The new, redesigned "Nutrition Facts" label is coming. The Food and Drug Administration has announced that the new label will be required on most packaged food by July 2018.
The big change: The label will have a separate line showing how much sugar has been added to each food. The amount of "added sugar" will be expressed in grams and as a percentage of a "Daily Value" — an amount of sugar consumption that nutritionists think would be reasonable as part of a daily 2,000-calorie diet. The label also will display calories per serving, and serving size, more prominently.
As one example, a 20-ounce bottle of Coke could show 65 grams of added sugar, representing 130 percent of a recommended daily intake.
The change reflects increasing concern about the amount of sugar that Americans consume, and the amount of sugar that's added to common foods.
Several advocacy groups cheered the FDA's move. Michael Jacobson, founder of the Center for Science in the Public Interest, released a statement saying that the new labels will allow consumers to make more informed choices and "should also spur food manufacturers to add less sugar to their products." The FDA proposed including "added sugar" on the label last summer, and many food companies, such as General Mills, opposed it. The companies argued that from a health point of view, it doesn't matter whether sugar is added or is already present naturally in ingredients such as fruit. The existing labels already show the amount of total sugars in packaged food, and food manufacturers argued that this already tells consumers what they need to know. Now that the FDA has made its decision, however, the Grocery Manufacturers Association does not seem interested in continuing the fight. The GMA released a statement welcoming the FDA's revised food label and calling for a "robust consumer education effort" to help explain it. The Sugar Association, on the other hand, was outraged, calling the FDA's decision a "dangerous precedent that is not grounded in science." Copyright 2019 NPR. To see more, visit https://www.npr.org.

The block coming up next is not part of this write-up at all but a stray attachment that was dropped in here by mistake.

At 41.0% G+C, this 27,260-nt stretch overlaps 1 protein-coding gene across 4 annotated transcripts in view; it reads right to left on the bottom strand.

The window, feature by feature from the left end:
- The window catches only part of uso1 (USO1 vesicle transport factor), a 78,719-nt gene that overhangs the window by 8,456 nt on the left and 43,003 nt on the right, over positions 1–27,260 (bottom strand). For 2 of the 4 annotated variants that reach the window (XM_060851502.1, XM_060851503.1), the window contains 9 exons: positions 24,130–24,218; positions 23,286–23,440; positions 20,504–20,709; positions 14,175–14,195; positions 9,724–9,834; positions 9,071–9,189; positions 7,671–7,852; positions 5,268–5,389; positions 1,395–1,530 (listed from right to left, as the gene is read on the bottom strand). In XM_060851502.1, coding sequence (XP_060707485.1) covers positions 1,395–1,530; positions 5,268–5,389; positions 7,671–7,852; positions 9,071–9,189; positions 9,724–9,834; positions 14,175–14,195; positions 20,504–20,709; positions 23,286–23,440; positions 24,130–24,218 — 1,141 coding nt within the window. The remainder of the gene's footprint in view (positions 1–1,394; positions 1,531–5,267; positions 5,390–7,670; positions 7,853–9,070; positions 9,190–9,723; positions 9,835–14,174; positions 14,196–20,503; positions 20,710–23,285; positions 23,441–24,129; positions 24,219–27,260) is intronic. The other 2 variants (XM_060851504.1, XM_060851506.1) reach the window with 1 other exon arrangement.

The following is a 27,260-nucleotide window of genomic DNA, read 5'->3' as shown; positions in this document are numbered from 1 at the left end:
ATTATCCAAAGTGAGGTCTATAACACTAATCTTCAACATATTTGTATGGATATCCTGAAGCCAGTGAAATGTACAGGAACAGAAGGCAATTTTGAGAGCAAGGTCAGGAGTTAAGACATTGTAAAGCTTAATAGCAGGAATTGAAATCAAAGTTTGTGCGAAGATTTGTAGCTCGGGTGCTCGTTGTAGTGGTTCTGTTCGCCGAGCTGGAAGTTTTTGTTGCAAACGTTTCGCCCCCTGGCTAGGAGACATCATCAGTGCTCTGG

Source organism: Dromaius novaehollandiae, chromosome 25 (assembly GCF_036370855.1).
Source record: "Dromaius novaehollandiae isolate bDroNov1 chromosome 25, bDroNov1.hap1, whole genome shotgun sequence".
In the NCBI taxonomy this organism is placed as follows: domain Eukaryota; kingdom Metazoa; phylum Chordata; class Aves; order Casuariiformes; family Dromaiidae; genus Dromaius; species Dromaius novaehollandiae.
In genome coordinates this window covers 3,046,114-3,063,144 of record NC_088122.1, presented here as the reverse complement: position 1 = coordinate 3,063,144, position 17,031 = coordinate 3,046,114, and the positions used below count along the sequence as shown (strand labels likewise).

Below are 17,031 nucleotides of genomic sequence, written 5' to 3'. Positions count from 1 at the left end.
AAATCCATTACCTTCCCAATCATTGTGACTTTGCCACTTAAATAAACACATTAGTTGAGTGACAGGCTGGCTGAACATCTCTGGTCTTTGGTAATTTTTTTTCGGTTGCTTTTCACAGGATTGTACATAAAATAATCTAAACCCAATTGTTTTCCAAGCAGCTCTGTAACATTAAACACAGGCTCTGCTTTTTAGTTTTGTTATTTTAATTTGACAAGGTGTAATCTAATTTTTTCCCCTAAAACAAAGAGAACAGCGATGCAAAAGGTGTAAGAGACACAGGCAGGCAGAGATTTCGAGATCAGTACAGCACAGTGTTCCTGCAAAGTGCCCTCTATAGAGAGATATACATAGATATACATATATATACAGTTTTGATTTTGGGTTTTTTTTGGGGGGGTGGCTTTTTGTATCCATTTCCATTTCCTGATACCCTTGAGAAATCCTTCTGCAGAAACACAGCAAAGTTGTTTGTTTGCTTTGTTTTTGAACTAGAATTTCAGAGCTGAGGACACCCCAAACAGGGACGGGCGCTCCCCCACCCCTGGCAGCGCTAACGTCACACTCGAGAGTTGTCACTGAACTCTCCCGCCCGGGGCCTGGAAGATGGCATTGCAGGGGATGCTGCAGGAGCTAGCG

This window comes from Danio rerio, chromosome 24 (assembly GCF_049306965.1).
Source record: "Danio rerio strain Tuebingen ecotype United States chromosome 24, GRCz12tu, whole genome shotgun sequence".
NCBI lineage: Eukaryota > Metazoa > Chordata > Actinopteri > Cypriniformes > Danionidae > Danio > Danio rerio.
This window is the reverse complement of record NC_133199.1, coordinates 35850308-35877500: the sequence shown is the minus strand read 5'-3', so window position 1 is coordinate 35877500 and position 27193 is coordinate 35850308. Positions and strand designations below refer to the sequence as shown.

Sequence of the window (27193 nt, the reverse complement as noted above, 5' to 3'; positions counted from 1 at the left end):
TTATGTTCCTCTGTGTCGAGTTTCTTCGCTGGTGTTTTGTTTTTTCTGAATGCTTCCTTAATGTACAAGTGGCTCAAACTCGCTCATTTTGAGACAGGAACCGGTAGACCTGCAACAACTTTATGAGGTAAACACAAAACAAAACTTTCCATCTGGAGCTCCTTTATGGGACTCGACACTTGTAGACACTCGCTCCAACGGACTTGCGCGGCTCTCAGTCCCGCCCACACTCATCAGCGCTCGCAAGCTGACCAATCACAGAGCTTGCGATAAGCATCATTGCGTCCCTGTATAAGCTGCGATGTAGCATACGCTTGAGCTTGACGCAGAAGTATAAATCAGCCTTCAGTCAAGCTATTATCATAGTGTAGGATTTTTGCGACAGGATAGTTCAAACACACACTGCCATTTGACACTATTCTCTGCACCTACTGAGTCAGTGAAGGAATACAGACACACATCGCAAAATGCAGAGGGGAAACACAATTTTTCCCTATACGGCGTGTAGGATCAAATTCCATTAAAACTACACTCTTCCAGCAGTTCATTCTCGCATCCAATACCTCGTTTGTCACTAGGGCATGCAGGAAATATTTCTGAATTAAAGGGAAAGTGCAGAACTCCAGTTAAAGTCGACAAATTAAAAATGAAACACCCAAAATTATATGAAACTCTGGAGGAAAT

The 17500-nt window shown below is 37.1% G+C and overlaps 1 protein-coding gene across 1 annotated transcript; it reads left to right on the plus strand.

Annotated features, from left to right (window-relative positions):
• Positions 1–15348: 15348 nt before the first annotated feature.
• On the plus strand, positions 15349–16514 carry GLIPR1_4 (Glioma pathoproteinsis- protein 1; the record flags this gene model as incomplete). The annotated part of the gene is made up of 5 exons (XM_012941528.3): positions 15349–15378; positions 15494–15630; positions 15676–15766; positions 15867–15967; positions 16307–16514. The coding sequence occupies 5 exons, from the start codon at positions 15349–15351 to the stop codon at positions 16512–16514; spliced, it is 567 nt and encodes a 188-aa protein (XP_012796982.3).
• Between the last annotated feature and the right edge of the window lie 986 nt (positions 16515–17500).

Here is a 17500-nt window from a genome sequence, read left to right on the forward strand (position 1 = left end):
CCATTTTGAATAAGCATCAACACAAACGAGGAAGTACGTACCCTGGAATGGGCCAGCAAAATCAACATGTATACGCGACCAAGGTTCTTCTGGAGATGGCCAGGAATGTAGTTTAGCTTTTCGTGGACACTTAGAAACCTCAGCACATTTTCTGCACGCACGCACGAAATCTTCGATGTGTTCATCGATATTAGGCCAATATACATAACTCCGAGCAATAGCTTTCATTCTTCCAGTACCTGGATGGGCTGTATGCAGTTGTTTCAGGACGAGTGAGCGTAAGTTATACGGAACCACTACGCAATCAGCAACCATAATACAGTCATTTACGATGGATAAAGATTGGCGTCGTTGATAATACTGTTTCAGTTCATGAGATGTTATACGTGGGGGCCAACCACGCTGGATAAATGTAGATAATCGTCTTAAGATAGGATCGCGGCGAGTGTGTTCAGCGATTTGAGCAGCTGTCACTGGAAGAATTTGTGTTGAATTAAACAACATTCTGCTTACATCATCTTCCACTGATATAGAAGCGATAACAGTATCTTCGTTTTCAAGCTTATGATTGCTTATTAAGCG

Correction (2016-05-20 04:00:00 UTC):
An earlier version of this story incorrectly said the new labels will be required in July. That will actually begin in July 2018.
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